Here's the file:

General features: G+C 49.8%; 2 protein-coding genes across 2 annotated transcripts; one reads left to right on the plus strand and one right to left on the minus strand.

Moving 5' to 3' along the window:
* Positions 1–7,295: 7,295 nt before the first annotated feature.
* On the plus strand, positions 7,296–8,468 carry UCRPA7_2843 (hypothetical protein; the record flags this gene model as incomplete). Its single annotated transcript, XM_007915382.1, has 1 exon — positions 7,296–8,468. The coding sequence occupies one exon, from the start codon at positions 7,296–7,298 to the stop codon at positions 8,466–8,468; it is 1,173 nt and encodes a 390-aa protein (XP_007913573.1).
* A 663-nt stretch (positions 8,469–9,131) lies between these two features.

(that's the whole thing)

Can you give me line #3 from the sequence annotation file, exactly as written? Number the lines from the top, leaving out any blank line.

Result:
* Positions 1–7,295: 7,295 nt before the first annotated feature.